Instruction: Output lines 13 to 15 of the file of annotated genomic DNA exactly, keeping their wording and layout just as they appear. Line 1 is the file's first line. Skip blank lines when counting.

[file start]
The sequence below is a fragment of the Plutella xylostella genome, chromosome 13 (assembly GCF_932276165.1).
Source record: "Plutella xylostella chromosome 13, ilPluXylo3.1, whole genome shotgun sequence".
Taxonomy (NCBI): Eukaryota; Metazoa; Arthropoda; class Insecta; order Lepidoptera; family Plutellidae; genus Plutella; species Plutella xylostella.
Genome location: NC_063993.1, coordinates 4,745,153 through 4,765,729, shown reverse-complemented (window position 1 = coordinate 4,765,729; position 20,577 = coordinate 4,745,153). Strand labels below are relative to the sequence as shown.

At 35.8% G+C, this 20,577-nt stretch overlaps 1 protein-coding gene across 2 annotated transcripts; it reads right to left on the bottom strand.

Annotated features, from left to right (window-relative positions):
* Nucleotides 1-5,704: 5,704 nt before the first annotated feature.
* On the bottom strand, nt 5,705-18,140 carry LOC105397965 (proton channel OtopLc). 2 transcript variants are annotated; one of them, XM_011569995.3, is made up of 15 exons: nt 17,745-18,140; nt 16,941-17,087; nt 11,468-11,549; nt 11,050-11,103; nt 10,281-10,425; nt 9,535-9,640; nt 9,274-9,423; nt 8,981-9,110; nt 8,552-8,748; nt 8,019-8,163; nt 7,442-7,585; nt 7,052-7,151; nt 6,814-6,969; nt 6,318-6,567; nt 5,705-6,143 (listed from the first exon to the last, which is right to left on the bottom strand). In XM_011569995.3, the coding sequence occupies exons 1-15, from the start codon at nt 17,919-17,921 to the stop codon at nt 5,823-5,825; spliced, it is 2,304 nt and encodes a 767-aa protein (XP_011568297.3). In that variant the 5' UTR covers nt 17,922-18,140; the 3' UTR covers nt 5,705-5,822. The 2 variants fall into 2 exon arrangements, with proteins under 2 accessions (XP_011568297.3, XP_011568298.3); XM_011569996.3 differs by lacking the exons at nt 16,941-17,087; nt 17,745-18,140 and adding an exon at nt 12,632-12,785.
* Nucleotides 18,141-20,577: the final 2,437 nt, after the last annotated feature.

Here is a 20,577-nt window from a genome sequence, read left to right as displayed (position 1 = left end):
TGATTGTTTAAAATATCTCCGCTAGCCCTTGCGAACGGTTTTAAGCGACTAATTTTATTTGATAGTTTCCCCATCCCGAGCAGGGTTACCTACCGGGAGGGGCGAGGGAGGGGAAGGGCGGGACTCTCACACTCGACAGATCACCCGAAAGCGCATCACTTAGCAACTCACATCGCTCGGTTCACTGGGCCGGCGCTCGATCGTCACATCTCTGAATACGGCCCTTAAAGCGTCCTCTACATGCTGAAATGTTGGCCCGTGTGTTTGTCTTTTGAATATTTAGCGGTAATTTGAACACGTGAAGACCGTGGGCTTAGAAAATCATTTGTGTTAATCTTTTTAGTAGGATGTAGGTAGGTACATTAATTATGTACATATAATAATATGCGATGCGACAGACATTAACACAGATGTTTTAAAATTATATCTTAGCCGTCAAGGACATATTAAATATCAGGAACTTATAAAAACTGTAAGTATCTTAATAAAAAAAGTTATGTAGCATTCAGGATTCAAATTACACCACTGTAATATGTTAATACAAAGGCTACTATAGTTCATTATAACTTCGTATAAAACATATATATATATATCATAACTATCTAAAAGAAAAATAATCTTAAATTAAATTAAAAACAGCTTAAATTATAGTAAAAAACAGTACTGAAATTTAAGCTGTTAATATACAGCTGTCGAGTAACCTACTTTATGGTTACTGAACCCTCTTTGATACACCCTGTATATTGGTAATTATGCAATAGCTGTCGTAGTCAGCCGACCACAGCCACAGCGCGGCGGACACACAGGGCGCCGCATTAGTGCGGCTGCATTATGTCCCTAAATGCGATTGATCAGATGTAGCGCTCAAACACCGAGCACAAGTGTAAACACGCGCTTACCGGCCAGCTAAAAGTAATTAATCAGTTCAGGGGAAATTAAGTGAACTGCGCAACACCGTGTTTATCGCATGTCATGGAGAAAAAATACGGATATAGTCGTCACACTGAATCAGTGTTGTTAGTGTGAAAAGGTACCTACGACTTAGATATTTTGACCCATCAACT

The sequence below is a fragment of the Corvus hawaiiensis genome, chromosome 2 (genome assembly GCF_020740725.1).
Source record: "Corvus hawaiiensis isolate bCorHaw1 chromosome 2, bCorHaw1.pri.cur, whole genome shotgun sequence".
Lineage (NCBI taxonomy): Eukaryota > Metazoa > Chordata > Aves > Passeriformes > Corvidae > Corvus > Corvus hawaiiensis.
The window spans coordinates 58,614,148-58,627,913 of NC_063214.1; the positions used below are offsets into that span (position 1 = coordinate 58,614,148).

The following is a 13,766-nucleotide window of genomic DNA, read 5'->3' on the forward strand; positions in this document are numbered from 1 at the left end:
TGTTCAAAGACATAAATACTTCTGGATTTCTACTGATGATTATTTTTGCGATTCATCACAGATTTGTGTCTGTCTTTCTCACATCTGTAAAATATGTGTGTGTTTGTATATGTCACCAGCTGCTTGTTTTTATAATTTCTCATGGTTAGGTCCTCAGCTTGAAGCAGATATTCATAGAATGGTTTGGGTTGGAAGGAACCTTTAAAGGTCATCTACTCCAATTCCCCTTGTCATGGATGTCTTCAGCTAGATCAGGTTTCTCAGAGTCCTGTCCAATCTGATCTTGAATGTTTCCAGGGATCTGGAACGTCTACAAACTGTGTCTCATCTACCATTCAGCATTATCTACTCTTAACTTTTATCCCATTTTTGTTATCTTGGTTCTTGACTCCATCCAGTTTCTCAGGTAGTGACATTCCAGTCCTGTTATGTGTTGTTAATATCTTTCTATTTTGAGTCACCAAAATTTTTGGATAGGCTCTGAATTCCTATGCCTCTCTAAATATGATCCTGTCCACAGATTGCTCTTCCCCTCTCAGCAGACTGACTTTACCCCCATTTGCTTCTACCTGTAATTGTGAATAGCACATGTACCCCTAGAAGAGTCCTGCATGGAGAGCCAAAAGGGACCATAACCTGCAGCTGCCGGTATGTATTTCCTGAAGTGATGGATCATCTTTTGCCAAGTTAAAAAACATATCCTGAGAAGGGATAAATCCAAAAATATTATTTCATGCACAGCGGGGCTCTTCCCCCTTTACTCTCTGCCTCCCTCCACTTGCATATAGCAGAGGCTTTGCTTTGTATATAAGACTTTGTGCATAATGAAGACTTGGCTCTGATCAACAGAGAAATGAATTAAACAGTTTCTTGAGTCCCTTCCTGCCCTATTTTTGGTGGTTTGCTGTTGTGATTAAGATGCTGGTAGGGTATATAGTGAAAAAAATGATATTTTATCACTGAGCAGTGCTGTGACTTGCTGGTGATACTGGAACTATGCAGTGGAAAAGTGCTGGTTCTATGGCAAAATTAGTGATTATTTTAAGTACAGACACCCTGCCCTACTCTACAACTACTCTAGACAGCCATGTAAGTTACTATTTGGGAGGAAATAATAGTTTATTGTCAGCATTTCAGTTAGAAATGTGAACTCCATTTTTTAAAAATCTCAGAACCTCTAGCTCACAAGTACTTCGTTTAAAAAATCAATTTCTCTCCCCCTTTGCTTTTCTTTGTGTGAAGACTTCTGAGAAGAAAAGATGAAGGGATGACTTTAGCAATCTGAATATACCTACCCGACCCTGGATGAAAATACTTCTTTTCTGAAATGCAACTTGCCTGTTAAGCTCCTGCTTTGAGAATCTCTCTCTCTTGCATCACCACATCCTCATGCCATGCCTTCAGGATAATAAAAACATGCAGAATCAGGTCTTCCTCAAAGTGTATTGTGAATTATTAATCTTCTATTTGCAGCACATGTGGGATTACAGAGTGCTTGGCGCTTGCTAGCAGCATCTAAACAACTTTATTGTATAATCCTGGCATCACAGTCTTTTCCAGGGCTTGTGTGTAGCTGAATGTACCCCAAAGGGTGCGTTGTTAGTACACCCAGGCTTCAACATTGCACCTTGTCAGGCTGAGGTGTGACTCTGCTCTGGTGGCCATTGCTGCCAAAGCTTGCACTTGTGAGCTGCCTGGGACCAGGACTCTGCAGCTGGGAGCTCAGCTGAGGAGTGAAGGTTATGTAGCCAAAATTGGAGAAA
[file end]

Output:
Source record: "Corvus hawaiiensis isolate bCorHaw1 chromosome 2, bCorHaw1.pri.cur, whole genome shotgun sequence".
Lineage (NCBI taxonomy): Eukaryota > Metazoa > Chordata > Aves > Passeriformes > Corvidae > Corvus > Corvus hawaiiensis.
The window spans coordinates 58,614,148-58,627,913 of NC_063214.1; the positions used below are offsets into that span (position 1 = coordinate 58,614,148).